Interaction between catechol-O-methyltransferase (COMT) Val 158Met genotype and genetic vulnerability to schizophrenia during explicit processing of aversive facial stimuli

L. Lo Bianco, G. Blasi, P. Taurisano, A. Di Giorgio, F. Ferrante, G. Ursini, L. Fazio, B. Gelao, R. Romano, A. Papazacharias, G. Caforio, L. Sinibaldi, T. Popolizio, C. Bellantuono, A. Bertolino

Research output: Contribution to journalArticlepeer-review


Background Emotion dysregulation is a key feature of schizophrenia, a brain disorder strongly associated with genetic risk and aberrant dopamine signalling. Dopamine is inactivated by catechol-O-methyltransferase (COMT), whose gene contains a functional polymorphism (COMT Val158Met) associated with differential activity of the enzyme and with brain physiology of emotion processing. The aim of the present study was to investigate whether genetic risk for schizophrenia and COMT Val158Met genotype interact on brain activity during implicit and explicit emotion processing. Method A total of 25 patients with schizophrenia, 23 healthy siblings of patients and 24 comparison subjects genotyped for COMT Val158Met underwent functional magnetic resonance imaging during implicit and explicit processing of facial stimuli with negative emotional valence. Results We found a main effect of diagnosis in the right amygdala, with decreased activity in patients and siblings compared with control subjects. Furthermore, a genotype × diagnosis interaction was found in the left middle frontal gyrus, such that the effect of genetic risk for schizophrenia was evident in the context of the Val/Val genotype only, i.e. the phenotype of reduced activity was present especially in Val/Val patients and siblings. Finally, a complete inversion of the COMT effect between patients and healthy subjects was found in the left striatum during explicit processing. Conclusions Overall, these results suggest complex interactions between genetically determined dopamine signalling and risk for schizophrenia on brain activity in the prefrontal cortex during emotion processing. On the other hand, the effects in the striatum may represent state-related epiphenomena of the disorder itself.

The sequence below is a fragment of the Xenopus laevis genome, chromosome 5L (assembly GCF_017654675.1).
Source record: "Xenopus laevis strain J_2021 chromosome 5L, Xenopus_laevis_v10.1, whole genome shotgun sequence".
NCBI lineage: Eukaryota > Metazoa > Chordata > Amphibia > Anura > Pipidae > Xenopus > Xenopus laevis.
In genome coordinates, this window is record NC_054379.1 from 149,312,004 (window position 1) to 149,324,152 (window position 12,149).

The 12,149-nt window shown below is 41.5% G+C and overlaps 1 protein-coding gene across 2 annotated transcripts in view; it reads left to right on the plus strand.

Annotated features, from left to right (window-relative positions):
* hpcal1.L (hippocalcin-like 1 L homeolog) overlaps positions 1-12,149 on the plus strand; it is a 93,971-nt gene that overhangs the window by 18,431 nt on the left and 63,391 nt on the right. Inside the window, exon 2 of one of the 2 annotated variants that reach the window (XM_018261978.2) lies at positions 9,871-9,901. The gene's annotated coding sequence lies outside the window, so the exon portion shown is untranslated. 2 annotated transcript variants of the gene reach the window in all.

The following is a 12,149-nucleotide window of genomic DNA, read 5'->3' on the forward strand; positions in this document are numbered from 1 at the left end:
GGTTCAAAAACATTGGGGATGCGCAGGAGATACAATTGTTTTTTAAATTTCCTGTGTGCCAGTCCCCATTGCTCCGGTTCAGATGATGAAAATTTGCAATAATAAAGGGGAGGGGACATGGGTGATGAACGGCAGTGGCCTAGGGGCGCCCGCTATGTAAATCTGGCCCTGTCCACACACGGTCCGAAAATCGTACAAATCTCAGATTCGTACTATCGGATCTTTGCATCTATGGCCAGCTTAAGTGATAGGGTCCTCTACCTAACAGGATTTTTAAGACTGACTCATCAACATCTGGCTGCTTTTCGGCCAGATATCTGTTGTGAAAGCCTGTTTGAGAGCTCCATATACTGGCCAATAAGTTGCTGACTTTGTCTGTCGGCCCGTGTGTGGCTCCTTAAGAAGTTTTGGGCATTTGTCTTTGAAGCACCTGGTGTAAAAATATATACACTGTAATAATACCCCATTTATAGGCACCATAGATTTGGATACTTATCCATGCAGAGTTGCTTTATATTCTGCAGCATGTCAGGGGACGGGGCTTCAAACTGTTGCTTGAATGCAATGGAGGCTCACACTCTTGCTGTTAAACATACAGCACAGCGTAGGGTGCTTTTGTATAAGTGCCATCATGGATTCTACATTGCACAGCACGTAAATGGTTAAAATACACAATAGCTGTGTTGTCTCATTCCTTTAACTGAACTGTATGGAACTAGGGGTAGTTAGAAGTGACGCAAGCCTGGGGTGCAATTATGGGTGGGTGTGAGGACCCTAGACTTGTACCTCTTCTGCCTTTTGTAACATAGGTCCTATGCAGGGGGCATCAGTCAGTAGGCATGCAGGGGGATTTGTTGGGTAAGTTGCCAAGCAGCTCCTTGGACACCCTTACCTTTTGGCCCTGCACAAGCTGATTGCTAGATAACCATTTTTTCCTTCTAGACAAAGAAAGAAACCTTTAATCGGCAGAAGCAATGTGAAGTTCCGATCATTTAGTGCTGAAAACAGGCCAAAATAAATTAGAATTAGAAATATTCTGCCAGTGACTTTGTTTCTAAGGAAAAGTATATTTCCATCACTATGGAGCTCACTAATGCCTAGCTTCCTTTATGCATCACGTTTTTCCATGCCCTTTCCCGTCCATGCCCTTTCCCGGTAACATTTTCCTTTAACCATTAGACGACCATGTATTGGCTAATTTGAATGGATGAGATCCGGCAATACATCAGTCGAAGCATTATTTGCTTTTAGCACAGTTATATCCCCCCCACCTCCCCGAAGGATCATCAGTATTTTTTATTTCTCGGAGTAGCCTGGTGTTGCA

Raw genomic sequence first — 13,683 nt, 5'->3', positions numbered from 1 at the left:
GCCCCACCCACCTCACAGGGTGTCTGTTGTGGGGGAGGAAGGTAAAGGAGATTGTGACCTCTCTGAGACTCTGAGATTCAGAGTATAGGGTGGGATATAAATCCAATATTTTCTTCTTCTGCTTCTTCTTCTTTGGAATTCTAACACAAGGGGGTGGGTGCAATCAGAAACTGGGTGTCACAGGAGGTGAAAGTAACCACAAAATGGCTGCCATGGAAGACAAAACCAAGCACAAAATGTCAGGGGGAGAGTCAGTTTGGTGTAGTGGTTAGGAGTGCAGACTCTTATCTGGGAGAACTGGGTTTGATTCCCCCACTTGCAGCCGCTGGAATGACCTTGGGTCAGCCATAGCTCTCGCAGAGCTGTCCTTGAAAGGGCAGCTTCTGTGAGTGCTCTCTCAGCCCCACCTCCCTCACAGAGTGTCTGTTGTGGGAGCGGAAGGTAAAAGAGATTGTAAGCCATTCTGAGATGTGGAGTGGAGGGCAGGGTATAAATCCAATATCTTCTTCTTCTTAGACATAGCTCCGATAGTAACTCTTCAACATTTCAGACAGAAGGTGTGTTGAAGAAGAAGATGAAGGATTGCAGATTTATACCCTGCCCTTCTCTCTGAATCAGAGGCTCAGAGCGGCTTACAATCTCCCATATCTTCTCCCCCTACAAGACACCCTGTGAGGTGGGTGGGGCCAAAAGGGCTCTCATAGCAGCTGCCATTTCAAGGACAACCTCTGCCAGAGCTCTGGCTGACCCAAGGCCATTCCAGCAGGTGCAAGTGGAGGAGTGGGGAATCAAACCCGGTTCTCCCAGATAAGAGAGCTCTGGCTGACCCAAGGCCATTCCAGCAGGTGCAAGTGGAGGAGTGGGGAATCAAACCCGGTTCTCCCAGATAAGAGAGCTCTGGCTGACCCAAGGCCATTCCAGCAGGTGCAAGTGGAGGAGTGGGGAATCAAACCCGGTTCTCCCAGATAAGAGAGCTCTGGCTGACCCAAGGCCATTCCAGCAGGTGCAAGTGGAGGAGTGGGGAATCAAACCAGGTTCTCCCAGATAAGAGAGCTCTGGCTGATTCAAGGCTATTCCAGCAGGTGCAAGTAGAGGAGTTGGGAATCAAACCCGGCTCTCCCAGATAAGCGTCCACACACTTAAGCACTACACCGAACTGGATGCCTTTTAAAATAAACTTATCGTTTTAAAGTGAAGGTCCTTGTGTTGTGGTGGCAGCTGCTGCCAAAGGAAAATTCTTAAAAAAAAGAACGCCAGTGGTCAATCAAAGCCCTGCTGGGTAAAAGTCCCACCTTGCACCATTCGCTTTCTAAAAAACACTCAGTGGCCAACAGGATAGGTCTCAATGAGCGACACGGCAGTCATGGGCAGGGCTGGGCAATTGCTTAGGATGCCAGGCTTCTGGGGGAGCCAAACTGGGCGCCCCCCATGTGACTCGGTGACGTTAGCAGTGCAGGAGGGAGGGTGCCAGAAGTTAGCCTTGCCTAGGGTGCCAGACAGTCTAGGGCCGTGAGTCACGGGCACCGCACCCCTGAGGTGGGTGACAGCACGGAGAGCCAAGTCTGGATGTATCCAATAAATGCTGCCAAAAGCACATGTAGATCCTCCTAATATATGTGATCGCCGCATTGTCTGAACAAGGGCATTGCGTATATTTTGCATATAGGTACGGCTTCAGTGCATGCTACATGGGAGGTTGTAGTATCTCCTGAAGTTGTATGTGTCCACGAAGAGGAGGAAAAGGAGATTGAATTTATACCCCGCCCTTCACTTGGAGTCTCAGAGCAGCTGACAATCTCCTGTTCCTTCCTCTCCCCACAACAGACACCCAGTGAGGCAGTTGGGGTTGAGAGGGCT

Original languageEnglish (US)
Pages (from-to)279-292
Number of pages14
JournalPsychological medicine
Issue number2
StatePublished - Feb 2013
Externally publishedYes


  • COMT
  • emotion processing
  • genetic vulnerability
  • schizophrenia

ASJC Scopus subject areas

  • Applied Psychology
  • Psychiatry and Mental health


Dive into the research topics of 'Interaction between catechol-O-methyltransferase (COMT) Val <sup>158</sup>Met genotype and genetic vulnerability to schizophrenia during explicit processing of aversive facial stimuli'. Together they form a unique fingerprint.

Cite this